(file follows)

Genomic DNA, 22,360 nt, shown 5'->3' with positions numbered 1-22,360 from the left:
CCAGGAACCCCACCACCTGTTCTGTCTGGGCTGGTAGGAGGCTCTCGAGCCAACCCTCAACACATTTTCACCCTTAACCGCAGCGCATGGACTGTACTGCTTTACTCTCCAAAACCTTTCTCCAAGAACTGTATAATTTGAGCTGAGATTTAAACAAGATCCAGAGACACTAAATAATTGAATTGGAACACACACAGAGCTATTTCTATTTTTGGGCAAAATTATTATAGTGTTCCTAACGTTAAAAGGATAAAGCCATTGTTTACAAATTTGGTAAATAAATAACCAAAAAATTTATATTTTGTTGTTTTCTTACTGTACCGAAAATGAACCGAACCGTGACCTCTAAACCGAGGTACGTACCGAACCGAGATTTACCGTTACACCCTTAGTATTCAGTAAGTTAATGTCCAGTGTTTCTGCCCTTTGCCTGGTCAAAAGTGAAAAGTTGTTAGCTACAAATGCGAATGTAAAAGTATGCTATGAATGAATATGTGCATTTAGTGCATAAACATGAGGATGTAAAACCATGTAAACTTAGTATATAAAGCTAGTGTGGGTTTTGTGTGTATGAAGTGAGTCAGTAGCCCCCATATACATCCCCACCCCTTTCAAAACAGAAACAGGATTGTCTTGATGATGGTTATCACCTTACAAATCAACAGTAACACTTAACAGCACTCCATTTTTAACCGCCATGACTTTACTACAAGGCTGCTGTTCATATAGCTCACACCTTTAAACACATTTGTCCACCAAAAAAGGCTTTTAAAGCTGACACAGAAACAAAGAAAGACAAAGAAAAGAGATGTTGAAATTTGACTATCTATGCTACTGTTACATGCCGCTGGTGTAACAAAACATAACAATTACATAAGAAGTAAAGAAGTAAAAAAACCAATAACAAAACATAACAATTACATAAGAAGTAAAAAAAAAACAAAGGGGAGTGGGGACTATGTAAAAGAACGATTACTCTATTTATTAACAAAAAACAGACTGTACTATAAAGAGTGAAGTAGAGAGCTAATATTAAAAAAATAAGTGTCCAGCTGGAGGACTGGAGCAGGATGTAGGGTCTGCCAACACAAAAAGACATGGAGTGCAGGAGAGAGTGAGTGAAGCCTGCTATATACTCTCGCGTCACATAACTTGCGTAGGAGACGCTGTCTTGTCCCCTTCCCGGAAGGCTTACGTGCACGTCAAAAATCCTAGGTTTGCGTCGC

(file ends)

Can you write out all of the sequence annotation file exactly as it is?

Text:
Genomic DNA, 22,360 nt, shown 5'->3' with positions numbered 1-22,360 from the left:
CCAGGAACCCCACCACCTGTTCTGTCTGGGCTGGTAGGAGGCTCTCGAGCCAACCCTCAACACATTTTCACCCTTAACCGCAGCGCATGGACTGTACTGCTTTACTCTCCAAAACCTTTCTCCAAGAACTGTATAATTTGAGCTGAGATTTAAACAAGATCCAGAGACACTAAATAATTGAATTGGAACACACACAGAGCTATTTCTATTTTTGGGCAAAATTATTATAGTGTTCCTAACGTTAAAAGGATAAAGCCATTGTTTACAAATTTGGTAAATAAATAACCAAAAAATTTATATTTTGTTGTTTTCTTACTGTACCGAAAATGAACCGAACCGTGACCTCTAAACCGAGGTACGTACCGAACCGAGATTTACCGTTACACCCTTAGTATTCAGTAAGTTAATGTCCAGTGTTTCTGCCCTTTGCCTGGTCAAAAGTGAAAAGTTGTTAGCTACAAATGCGAATGTAAAAGTATGCTATGAATGAATATGTGCATTTAGTGCATAAACATGAGGATGTAAAACCATGTAAACTTAGTATATAAAGCTAGTGTGGGTTTTGTGTGTATGAAGTGAGTCAGTAGCCCCCATATACATCCCCACCCCTTTCAAAACAGAAACAGGATTGTCTTGATGATGGTTATCACCTTACAAATCAACAGTAACACTTAACAGCACTCCATTTTTAACCGCCATGACTTTACTACAAGGCTGCTGTTCATATAGCTCACACCTTTAAACACATTTGTCCACCAAAAAAGGCTTTTAAAGCTGACACAGAAACAAAGAAAGACAAAGAAAAGAGATGTTGAAATTTGACTATCTATGCTACTGTTACATGCCGCTGGTGTAACAAAACATAACAATTACATAAGAAGTAAAGAAGTAAAAAAACCAATAACAAAACATAACAATTACATAAGAAGTAAAAAAAAAACAAAGGGGAGTGGGGACTATGTAAAAGAACGATTACTCTATTTATTAACAAAAAACAGACTGTACTATAAAGAGTGAAGTAGAGAGCTAATATTAAAAAAATAAGTGTCCAGCTGGAGGACTGGAGCAGGATGTAGGGTCTGCCAACACAAAAAGACATGGAGTGCAGGAGAGAGTGAGTGAAGCCTGCTATATACTCTCGCGTCACATAACTTGCGTAGGAGACGCTGTCTTGTCCCCTTCCCGGAAGGCTTACGTGCACGTCAAAAATCCTAGGTTTGCGTCGC